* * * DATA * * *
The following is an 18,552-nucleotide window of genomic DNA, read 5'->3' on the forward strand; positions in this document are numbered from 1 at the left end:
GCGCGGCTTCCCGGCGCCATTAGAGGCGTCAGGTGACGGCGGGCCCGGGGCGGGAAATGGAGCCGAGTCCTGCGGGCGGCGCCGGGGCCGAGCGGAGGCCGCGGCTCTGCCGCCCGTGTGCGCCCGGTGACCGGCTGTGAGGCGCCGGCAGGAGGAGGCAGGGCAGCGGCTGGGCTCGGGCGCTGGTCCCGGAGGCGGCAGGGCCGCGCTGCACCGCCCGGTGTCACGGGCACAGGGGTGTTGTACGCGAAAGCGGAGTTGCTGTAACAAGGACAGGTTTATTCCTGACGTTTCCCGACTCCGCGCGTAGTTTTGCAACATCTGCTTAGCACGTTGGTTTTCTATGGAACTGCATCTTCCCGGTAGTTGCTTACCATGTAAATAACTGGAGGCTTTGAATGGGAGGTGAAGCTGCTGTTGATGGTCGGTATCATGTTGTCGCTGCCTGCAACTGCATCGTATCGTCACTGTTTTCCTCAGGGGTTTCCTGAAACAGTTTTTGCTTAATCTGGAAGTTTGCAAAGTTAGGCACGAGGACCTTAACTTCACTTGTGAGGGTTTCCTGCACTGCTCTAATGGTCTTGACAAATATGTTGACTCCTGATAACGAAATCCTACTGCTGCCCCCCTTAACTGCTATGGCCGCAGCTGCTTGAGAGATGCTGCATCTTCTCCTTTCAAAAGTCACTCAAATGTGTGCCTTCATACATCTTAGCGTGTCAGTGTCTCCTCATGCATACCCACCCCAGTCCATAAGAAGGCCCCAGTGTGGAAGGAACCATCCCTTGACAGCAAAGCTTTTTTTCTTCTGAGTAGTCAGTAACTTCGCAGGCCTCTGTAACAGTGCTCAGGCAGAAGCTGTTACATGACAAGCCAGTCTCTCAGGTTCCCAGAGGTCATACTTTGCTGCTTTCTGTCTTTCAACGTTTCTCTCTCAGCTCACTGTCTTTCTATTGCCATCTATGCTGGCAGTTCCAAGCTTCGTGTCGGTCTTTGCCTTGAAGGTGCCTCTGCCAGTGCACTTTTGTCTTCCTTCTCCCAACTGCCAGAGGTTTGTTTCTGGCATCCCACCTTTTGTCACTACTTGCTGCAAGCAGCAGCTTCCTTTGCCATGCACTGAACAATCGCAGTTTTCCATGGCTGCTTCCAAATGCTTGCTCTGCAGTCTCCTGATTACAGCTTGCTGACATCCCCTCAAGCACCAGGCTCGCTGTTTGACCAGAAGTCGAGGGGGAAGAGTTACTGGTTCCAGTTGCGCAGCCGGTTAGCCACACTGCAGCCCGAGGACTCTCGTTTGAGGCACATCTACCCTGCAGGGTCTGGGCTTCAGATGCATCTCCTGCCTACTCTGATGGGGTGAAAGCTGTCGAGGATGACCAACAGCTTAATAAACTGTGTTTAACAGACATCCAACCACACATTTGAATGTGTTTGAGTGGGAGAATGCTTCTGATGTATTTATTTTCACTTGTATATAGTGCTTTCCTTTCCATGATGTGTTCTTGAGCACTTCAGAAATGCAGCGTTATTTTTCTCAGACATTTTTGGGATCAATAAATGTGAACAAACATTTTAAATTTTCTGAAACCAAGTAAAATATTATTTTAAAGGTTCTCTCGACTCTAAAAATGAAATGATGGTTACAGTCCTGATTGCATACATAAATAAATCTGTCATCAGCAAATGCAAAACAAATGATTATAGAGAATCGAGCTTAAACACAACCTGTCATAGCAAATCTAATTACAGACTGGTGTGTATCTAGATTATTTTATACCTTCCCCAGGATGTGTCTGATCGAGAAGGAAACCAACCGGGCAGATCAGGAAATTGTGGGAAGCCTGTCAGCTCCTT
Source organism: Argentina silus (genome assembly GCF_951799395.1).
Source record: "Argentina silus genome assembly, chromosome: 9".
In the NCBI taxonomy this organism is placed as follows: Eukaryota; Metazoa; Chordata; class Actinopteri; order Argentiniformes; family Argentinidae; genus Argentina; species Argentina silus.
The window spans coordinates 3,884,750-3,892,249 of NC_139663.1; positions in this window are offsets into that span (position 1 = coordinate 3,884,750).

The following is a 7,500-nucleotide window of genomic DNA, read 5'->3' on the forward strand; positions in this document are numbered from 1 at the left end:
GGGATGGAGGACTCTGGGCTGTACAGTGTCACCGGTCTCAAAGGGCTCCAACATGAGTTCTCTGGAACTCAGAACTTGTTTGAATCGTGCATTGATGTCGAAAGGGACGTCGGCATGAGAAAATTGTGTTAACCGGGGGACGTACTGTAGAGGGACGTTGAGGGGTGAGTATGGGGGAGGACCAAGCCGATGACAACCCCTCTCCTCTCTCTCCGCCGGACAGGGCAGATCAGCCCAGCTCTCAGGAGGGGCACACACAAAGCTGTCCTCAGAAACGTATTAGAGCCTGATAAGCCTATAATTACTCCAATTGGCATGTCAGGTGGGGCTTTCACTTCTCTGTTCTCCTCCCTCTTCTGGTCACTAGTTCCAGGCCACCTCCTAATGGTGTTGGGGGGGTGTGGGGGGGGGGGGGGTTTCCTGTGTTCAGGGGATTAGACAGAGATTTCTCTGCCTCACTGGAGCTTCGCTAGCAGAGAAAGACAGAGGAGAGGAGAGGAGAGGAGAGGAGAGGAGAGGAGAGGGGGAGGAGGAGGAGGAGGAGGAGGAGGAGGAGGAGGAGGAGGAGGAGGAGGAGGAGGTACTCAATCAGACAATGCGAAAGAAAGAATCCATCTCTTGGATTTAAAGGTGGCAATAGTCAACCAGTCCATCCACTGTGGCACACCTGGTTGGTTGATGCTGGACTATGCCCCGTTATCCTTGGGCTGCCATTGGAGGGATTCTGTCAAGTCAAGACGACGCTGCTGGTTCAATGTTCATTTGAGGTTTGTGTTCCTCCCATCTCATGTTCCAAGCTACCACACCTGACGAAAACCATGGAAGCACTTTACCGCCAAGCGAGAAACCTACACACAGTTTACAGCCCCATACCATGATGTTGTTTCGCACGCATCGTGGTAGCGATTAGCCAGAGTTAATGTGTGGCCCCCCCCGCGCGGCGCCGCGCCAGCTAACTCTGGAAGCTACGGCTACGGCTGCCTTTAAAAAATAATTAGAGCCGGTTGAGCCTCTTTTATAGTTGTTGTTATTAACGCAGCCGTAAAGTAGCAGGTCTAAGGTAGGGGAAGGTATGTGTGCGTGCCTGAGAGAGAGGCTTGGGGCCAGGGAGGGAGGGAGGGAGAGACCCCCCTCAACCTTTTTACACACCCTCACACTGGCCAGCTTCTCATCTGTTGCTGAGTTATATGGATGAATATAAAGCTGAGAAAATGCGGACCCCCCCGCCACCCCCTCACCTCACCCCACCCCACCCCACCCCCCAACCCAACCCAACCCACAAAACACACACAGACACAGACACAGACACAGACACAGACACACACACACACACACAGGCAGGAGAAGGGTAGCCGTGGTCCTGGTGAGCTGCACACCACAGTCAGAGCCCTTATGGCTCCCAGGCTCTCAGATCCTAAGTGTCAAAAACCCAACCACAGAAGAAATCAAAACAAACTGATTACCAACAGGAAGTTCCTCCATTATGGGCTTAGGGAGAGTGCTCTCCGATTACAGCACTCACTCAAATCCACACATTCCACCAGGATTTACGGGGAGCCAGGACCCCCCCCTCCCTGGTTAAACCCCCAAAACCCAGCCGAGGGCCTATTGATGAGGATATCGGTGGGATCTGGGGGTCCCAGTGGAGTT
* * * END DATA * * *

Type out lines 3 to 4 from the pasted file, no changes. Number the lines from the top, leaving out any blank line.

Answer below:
Source organism: Argentina silus (genome assembly GCF_951799395.1).
Source record: "Argentina silus genome assembly, chromosome: 9".